Contributing Editor, MEMS Investor Journal
Optical MEMS have long been a goal of forward-thinking electronics innovators, but these technologies have had a rocky development road. Lately, however, the big money in semiconductor research – IBM and Intel – have reported significant successes in using the traditional CMOS toolkits to micromachine optical structures. Related work is also being done at Hewlett-Packard, Alcatel-Lucent and other research labs worldwide. Waveguides, gratings, resonators, modulators, and other tiny mechanical structures can effectively sculpt light for communication purposes when shrunk to sizes that correspond to the wavelength of light being manipulated. And with the semiconductor powerhouses behind these efforts, optical MEMS may finally be on the threshold of mass commercialization.
The one major success story in optical MEMS –Texas Instrument's digital light processor (DLP) – uses micron-sized mechanical mirrors to re-direct light from LEDs or lasers into the raster patterns that create visible displays. However, the new wave of optical MEMS structures is being crafted at finer scales in order to directly manipulate the light itself. By modulating, filtering, multi- and demulti-plexing infrared light beams, the information of the future will travel via light instead of the electrons used by devices today.
For several years now, both IBM and Intel have been filling their photonic toolbox with various demonstration devices that utilize micromachined silicon structures to manipulate light. Intel's first reported success was in 2004, when it developed a "transistor-like" photonic modulator that encoded data onto a light beam. Intel's silicon modulator split a beam of light into two separate streams, one whose phase was shifted with an electrical charge, causing the light to "blink" when the two beams were re-combined, effectively encoding the on and off pattern of light as serial bits traveling at one gigahertz. The following year (2005) Intel demonstrated a Raman laser by etching a silicon waveguide that amplified light from an external laser to demonstrate lasing on a silicon chip. Then, in 2006, the company showed how it could bring that external laser on-chip by bonding a flake of indium phosphide to its silicon waveguide thereby creating its hybrid silicon laser. In 2007, Intel showed how it micromachined on-chip silicon waveguides that could modulate optical signals by electrically encoding high-speed data streams onto light beams. And in 2008, Intel showed it could also decode those optical bit streams with its silicon-based avalanche photodetector.
Putting all of these pieces together last week, Intel showed a 50 Gbps optical communications link that leverages the manufacturability of silicon MEMS to herald the migration from electronic- to photonic-computing. By enabling light to be encoded with data, transmitted, received and decoded back into an electrical signal, optical MEMS has finally been delivered in a platform that could be commercialized within the next few years.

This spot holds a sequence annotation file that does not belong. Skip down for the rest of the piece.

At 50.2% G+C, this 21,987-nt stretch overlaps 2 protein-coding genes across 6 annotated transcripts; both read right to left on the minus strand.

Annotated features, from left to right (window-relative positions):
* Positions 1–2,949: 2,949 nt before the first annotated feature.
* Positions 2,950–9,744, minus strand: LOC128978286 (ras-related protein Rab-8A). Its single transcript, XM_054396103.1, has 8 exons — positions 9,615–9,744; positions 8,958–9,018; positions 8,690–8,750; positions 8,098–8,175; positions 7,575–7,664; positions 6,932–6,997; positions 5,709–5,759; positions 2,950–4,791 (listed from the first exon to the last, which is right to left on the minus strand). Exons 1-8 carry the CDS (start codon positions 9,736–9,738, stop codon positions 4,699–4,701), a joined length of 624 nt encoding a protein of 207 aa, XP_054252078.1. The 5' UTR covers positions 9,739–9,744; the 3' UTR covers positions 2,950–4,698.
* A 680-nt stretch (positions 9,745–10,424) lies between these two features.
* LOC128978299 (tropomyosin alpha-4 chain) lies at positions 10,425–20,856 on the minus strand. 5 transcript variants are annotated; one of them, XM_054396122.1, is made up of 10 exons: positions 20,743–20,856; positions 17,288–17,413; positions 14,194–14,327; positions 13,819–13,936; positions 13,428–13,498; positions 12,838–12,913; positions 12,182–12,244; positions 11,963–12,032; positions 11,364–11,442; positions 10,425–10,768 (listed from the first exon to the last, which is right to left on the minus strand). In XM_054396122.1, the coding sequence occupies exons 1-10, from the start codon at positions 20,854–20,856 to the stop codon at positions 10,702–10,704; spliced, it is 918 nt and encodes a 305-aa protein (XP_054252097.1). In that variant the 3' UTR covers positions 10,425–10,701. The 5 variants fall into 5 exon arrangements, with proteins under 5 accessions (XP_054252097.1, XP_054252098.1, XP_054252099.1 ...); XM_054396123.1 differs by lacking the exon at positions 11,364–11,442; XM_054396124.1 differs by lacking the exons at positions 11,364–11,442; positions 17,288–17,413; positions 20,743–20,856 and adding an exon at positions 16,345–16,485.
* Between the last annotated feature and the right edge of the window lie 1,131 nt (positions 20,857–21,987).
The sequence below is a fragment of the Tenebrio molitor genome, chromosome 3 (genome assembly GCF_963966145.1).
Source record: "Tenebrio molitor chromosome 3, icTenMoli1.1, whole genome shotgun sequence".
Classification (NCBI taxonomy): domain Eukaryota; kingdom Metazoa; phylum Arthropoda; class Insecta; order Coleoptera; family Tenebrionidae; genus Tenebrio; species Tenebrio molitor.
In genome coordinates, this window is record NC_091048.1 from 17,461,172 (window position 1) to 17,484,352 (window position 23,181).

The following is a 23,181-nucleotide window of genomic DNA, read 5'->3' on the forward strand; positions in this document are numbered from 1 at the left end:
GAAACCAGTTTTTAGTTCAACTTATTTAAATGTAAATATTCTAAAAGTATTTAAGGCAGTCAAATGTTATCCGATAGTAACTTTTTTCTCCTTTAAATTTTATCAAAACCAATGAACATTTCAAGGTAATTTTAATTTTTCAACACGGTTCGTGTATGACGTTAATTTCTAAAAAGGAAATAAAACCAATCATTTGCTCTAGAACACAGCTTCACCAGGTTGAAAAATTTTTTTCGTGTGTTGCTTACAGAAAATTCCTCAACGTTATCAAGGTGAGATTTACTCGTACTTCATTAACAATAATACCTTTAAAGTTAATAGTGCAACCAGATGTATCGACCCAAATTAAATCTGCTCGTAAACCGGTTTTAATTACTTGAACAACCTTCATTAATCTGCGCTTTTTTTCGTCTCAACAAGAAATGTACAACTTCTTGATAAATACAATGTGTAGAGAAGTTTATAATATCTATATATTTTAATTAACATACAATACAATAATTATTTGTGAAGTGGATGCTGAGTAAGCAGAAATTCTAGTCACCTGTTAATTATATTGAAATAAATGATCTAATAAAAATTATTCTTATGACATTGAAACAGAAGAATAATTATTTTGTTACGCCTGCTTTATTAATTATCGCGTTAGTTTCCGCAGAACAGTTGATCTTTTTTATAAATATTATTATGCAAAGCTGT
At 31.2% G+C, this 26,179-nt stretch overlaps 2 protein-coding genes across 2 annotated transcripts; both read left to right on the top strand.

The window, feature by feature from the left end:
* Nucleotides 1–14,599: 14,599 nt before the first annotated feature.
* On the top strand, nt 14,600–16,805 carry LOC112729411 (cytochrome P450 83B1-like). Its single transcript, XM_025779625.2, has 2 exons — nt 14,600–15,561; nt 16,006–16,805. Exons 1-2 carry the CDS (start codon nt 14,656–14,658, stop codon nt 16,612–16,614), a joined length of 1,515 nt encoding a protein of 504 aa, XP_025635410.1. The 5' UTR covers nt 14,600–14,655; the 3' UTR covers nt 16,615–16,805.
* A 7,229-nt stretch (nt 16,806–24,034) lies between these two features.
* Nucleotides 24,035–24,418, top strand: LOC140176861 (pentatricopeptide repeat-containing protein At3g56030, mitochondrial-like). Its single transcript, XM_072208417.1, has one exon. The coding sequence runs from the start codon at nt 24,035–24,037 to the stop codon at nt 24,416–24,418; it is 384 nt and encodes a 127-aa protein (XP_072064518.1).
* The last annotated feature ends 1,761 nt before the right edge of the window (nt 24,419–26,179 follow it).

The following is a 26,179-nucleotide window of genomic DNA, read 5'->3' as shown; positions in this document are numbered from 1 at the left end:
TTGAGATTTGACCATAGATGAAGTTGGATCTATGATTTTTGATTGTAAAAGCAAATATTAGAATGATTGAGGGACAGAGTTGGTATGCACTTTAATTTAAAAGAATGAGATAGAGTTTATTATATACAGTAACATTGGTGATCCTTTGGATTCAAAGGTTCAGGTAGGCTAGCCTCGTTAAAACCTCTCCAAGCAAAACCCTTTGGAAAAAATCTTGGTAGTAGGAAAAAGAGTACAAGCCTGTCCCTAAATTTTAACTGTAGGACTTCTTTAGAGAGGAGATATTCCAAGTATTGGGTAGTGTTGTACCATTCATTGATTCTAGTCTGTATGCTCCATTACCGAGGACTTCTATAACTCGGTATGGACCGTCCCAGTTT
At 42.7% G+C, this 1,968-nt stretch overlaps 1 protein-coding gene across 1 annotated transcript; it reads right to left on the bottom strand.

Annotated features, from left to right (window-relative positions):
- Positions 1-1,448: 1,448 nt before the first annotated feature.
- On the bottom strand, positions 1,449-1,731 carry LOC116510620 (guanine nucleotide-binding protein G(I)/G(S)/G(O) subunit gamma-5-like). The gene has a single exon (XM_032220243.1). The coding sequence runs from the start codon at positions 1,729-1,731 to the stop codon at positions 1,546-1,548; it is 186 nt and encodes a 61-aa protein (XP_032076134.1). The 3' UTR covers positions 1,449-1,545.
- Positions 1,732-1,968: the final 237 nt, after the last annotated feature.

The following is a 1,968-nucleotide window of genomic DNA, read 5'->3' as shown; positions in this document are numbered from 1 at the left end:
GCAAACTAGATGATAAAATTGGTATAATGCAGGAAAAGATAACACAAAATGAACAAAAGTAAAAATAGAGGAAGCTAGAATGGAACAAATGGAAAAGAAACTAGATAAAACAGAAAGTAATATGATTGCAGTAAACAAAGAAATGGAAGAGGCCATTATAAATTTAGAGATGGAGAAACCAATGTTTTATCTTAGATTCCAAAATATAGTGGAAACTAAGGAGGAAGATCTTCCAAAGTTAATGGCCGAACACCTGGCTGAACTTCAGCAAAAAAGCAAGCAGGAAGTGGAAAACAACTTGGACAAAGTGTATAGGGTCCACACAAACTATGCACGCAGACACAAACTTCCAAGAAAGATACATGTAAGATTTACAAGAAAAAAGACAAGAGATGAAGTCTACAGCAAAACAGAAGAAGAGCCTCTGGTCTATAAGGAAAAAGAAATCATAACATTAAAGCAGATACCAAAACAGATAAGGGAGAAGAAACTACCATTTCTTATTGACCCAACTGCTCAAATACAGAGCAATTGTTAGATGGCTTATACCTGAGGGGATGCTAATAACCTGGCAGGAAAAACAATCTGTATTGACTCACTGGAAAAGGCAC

IBM has likewise been accumulating the micromachining expertise to encode, communicate and decode optical signals using photonic structures on silicon chips. In 2005, IBM showed its first optical waveguides on silicon chips by demonstrating that it could electrically alter the effective index of refraction, theoretically enabling tunable optical delay-line chips, optical buffers, high-extinction optical switches and highly efficient wavelength converters. Then, in 2006, IBM reported that it had crafted the world's fastest optical delay line in CMOS, besting the previous world's record in silicon photonics (set by Alcatel-Lucent's Bell Laboratories) with an optical ring resonator just six microns in diameter. In 2007, IBM reported success as coaxing nanotubes into lasing on silicon chips and in 2008 demonstrated its light-emitting nanotube inside an silicon waveguide thereby achieving directed surface emission and wavelength selectivity. Earlier this year IBM announced it too had cleared the last hurtle to silicon photonics – demonstrating a CMOS-compatible germanium avalanche photodetector as well as a graphene photodetector, both of which were shown capable of decoding optical signals. And last week, IBM demonstrated that it too could put all the pieces together, as Intel has done, by showing CMOS-based waveguides, gratings and mixers micromachined into a silicon optical amplifier.
As IBM, Intel, HP, Alcatel-Lucent and more than a dozen other labs worldwide perfect their silicon photonics toolkits over the next five years, look for optical MEMS to begin harnessing these silicon photonic devices to craft all the necessary components to enable a new “computing with light” paradigm. Initially, optical MEMS will merely replace current coaxial connections between systems with photonic links. Next will come optical interconnects to replace printed-circuit board-to-board copper-wire busses, then optical connections between cores on the same board, and eventually optical MEMS connections between arithmetic-logic units on the same chip.
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